A Pakistani Christian family is left searching for answers after their 17-year-old son died following a severe beating by a Muslim classmate.
On their son's third day of high school in Punjab, Pakistan, the parents of Sharoon Masih were told he had been in a fight, had suffered a serious injury, and been taken to the hospital. When they arrived at the hospital, their son was dead, RNS reports.
"The boys from his class who had brought him there told us that he died in the classroom," said his mother, Razia Bibi.
Police said that a Muslim student at the school kicked Sharoon in the stomach because he allegedly broke the screen on his phone, and that he died of internal injuries. While the student charged in his death now awaits trial, police are not calling the attack a hate crime.
However, Christians in the area believe the attack was religiously motivated. Sharoon's parents said the teen endured persecution from the moment he entered the school.
"His teacher, Nazeer Mohal, sent him back home because he was not wearing the proper uniform," his father said. "His mother told me later that evening that Sharoon had told her that the teacher had hit him in front of the whole class and also called him a Chuhra [a derogatory word for Pakistani Christians], among other curse words. She said that he was quite upset at being humiliated in front of the whole class on the very first day of school."
Sharoon skipped school the second day to use money he had earned over the summer to buy a uniform. He returned to school the third day, was attacked, and died.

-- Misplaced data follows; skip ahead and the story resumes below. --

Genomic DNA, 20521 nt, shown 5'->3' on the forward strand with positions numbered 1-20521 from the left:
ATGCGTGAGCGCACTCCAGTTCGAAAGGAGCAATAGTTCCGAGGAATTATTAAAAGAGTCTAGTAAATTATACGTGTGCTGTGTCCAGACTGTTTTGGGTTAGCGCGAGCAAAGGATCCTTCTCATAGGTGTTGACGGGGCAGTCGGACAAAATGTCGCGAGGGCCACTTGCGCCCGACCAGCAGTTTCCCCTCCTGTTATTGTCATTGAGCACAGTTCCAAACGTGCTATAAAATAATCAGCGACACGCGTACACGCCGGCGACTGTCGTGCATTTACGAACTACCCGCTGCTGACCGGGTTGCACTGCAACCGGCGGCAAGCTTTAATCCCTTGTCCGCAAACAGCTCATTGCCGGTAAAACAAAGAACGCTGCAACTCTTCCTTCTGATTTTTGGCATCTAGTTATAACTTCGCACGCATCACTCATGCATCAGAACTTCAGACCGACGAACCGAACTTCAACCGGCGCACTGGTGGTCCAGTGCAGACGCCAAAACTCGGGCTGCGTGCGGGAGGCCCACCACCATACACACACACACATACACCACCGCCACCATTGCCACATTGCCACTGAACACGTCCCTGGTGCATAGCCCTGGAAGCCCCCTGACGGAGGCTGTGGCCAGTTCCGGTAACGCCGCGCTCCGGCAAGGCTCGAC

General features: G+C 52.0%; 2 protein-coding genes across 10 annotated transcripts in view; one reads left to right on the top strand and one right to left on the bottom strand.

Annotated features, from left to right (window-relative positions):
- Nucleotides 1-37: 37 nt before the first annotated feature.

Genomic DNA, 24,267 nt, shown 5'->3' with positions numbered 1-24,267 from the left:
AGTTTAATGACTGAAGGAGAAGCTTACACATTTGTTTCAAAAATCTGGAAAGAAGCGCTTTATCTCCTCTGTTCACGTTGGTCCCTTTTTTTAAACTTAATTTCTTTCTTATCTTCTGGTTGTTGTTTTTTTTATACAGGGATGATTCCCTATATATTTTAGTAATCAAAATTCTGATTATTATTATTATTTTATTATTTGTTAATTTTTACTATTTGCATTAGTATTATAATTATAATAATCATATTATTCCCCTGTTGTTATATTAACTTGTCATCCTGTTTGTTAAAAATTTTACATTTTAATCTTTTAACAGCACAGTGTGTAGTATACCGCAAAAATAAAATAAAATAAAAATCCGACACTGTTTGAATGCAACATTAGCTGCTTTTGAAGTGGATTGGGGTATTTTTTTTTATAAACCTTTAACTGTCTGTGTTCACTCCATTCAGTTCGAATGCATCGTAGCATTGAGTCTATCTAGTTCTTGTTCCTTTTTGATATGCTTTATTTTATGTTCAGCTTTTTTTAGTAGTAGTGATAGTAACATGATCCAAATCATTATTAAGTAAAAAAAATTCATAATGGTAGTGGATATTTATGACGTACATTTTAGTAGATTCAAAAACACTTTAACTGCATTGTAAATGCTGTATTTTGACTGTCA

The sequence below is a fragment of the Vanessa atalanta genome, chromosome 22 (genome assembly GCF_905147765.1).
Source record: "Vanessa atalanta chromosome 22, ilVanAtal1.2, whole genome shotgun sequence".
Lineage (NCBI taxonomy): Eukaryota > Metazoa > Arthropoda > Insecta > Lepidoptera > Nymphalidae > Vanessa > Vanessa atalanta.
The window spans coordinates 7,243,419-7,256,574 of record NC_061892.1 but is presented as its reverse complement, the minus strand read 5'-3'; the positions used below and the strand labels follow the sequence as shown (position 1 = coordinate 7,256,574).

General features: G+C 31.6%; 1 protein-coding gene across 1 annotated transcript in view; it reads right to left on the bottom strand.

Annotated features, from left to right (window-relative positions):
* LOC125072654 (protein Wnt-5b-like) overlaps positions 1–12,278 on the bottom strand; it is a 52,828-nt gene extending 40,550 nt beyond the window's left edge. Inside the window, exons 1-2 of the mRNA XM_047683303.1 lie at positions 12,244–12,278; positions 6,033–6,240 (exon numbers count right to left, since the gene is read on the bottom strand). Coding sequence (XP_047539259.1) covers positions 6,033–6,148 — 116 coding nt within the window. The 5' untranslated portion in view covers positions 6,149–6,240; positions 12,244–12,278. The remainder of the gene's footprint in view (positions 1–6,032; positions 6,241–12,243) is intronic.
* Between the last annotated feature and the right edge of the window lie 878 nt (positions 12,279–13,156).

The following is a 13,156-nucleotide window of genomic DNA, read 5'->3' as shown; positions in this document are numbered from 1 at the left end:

"I cannot express the agony I went through when I saw my son's dead body lying motionlessly on the hospital stretcher, his new blue shirt covered in dirt and blood," his father said.
Punjab authorities have done little to resolve the situation; Jawaid Tahir Majeed, the equivalent of the police commissioner in the region in which the teenager died, claimed police have interviewed 34 other Christian boys from the school and none have complained of discrimination.
"Most of the time the religion of these boys was not discussed in school and they did not know who was Christian and who was Muslim," he said. "Why did the boy beat Sharoon up so much? What flared the anger?"
Sharoon's father works at a local wood-cutting factory on a meager salary, and had high hopes that his son would earn more, as he was a hard-working student and eager to pursue higher education.
"We had already arranged for him to start as an apprentice at a lawyer's office and study law after he completed high school," said the teen's uncle, Liaquat Masih.
Sharoon's parents say they just want to know what happened to their oldest son and why no one saved him. They have also stopped sending his six other children to school because they fear for their safety.
Pakistan is ranked fourth on Open Door USA's World Watch List of countries where it's most difficult to be a Christian.
"Protestant Christian communities are under close scrutiny and suffer frequent attacks, especially when they are active in outreach amongst Muslims," nores the report. "Violent persecution is common. Christians are targets for murder, bombings, abduction of women, rape, forced marriages and eviction from home and country. Unjust and arbitrary blasphemy laws are used to punish Christians and prevent evangelism."